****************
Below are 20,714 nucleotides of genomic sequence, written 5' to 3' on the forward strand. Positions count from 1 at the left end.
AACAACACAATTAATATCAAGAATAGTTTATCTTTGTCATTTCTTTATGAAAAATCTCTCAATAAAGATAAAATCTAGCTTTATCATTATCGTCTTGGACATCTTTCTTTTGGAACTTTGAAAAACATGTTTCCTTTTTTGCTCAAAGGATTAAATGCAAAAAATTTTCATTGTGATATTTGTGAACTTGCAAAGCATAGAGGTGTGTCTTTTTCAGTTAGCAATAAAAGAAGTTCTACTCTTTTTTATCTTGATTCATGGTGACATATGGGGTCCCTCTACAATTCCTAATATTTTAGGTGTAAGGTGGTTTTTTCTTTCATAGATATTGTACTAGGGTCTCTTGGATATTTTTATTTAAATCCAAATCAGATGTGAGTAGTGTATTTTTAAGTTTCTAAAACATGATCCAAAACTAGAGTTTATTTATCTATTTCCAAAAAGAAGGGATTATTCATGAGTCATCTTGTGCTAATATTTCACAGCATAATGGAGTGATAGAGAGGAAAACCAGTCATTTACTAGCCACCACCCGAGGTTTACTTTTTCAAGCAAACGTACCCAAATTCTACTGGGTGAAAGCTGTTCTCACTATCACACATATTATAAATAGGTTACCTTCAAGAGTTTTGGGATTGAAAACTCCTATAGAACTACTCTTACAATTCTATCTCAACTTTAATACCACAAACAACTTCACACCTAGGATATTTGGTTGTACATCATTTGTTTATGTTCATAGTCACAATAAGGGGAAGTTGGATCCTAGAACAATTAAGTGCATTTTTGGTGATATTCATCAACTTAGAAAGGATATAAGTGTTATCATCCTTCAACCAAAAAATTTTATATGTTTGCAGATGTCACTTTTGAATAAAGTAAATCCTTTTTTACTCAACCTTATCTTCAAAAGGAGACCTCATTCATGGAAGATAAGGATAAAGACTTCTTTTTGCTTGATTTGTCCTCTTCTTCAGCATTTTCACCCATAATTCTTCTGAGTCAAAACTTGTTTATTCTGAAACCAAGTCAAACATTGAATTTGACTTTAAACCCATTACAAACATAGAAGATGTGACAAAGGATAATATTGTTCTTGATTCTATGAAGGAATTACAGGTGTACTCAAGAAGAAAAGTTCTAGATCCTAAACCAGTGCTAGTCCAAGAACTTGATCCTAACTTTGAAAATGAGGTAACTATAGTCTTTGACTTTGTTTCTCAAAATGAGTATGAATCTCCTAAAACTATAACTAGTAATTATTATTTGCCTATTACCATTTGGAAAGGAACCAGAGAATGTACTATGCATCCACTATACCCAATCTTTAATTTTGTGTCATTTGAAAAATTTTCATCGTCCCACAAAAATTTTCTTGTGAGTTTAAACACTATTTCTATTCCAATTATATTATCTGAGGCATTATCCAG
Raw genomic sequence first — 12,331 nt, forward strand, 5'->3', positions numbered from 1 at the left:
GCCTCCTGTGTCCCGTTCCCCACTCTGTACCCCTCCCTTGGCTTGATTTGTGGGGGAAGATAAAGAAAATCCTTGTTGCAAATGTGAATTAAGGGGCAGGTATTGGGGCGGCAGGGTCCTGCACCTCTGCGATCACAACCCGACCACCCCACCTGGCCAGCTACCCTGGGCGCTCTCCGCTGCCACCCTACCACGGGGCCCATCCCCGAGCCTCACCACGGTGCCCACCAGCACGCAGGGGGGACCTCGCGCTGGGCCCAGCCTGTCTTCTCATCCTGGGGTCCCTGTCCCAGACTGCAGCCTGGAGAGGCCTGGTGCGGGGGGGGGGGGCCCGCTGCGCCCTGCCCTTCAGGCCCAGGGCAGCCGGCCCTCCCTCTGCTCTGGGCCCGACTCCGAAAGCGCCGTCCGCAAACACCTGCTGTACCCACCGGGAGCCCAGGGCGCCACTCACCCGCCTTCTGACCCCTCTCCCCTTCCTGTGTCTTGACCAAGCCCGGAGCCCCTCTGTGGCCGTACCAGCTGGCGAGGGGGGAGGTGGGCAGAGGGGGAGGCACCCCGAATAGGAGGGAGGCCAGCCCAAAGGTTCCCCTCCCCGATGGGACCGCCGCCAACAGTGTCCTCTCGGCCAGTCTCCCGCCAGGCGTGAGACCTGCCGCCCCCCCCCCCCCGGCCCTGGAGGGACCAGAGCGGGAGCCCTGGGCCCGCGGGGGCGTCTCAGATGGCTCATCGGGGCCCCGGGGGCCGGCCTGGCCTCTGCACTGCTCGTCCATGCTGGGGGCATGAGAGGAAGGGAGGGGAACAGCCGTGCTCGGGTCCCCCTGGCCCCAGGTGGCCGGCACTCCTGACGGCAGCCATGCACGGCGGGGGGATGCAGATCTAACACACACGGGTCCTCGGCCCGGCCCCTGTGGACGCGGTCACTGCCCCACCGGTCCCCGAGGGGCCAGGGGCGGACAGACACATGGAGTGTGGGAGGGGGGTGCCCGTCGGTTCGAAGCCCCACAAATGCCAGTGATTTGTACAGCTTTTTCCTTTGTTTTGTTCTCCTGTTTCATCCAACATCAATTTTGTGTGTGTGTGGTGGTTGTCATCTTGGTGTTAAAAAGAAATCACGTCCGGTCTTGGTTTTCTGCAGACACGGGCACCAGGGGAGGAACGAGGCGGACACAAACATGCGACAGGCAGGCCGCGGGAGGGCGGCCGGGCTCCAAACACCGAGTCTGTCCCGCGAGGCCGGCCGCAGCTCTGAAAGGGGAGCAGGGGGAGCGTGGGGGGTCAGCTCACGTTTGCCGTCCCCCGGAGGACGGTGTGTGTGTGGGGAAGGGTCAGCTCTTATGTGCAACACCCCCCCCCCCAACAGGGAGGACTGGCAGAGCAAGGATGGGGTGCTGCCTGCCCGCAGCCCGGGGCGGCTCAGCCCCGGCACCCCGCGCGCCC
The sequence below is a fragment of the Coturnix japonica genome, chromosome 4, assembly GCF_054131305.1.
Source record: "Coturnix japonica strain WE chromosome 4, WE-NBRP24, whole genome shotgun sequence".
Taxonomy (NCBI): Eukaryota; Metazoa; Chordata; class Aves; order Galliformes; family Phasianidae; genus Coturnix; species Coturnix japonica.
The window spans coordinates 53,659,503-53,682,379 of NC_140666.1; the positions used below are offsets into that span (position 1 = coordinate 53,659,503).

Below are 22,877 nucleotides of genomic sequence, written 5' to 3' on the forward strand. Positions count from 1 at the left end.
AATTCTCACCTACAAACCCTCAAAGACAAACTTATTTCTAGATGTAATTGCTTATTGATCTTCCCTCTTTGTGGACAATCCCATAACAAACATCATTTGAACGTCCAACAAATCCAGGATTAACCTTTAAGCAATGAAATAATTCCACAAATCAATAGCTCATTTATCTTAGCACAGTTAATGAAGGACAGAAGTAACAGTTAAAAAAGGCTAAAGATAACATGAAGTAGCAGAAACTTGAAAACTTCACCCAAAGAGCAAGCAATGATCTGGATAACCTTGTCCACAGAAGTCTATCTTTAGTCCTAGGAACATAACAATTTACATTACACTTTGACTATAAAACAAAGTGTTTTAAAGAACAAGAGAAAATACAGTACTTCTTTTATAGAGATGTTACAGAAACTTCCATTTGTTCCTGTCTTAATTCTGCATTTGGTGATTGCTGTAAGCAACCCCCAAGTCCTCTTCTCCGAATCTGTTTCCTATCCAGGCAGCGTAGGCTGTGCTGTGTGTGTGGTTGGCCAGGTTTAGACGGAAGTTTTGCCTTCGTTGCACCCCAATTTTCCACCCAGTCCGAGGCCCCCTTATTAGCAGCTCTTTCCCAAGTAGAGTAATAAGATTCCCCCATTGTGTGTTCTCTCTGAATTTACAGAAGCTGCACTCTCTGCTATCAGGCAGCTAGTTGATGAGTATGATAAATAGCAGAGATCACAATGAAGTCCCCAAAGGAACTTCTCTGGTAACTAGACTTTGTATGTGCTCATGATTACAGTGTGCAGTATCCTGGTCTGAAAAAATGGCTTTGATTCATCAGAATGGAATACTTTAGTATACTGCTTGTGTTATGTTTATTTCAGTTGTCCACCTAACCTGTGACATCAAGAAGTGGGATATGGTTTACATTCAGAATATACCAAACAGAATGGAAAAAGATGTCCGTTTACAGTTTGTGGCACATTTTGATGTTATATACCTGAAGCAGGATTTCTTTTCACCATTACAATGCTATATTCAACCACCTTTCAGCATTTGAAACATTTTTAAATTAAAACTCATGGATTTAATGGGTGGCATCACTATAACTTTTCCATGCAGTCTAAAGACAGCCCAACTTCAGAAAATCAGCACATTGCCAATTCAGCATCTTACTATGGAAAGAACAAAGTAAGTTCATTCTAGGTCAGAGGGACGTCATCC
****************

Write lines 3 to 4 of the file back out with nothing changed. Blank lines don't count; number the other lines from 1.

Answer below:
Raw genomic sequence first — 12,331 nt, forward strand, 5'->3', positions numbered from 1 at the left:
GCCTCCTGTGTCCCGTTCCCCACTCTGTACCCCTCCCTTGGCTTGATTTGTGGGGGAAGATAAAGAAAATCCTTGTTGCAAATGTGAATTAAGGGGCAGGTATTGGGGCGGCAGGGTCCTGCACCTCTGCGATCACAACCCGACCACCCCACCTGGCCAGCTACCCTGGGCGCTCTCCGCTGCCACCCTACCACGGGGCCCATCCCCGAGCCTCACCACGGTGCCCACCAGCACGCAGGGGGGACCTCGCGCTGGGCCCAGCCTGTCTTCTCATCCTGGGGTCCCTGTCCCAGACTGCAGCCTGGAGAGGCCTGGTGCGGGGGGGGGGGGCCCGCTGCGCCCTGCCCTTCAGGCCCAGGGCAGCCGGCCCTCCCTCTGCTCTGGGCCCGACTCCGAAAGCGCCGTCCGCAAACACCTGCTGTACCCACCGGGAGCCCAGGGCGCCACTCACCCGCCTTCTGACCCCTCTCCCCTTCCTGTGTCTTGACCAAGCCCGGAGCCCCTCTGTGGCCGTACCAGCTGGCGAGGGGGGAGGTGGGCAGAGGGGGAGGCACCCCGAATAGGAGGGAGGCCAGCCCAAAGGTTCCCCTCCCCGATGGGACCGCCGCCAACAGTGTCCTCTCGGCCAGTCTCCCGCCAGGCGTGAGACCTGCCGCCCCCCCCCCCCCGGCCCTGGAGGGACCAGAGCGGGAGCCCTGGGCCCGCGGGGGCGTCTCAGATGGCTCATCGGGGCCCCGGGGGCCGGCCTGGCCTCTGCACTGCTCGTCCATGCTGGGGGCATGAGAGGAAGGGAGGGGAACAGCCGTGCTCGGGTCCCCCTGGCCCCAGGTGGCCGGCACTCCTGACGGCAGCCATGCACGGCGGGGGGATGCAGATCTAACACACACGGGTCCTCGGCCCGGCCCCTGTGGACGCGGTCACTGCCCCACCGGTCCCCGAGGGGCCAGGGGCGGACAGACACATGGAGTGTGGGAGGGGGGTGCCCGTCGGTTCGAAGCCCCACAAATGCCAGTGATTTGTACAGCTTTTTCCTTTGTTTTGTTCTCCTGTTTCATCCAACATCAATTTTGTGTGTGTGTGGTGGTTGTCATCTTGGTGTTAAAAAGAAATCACGTCCGGTCTTGGTTTTCTGCAGACACGGGCACCAGGGGAGGAACGAGGCGGACACAAACATGCGACAGGCAGGCCGCGGGAGGGCGGCCGGGCTCCAAACACCGAGTCTGTCCCGCGAGGCCGGCCGCAGCTCTGAAAGGGGAGCAGGGGGAGCGTGGGGGGTCAGCTCACGTTTGCCGTCCCCCGGAGGACGGTGTGTGTGTGGGGAAGGGTCAGCTCTTATGTGCAACACCCCCCCCCCCAACAGGGAGGACTGGCAGAGCAAGGATGGGGTGCTGCCTGCCCGCAGCCCGGGGCGGCTCAGCCCCGGCACCCCGCGCGCCC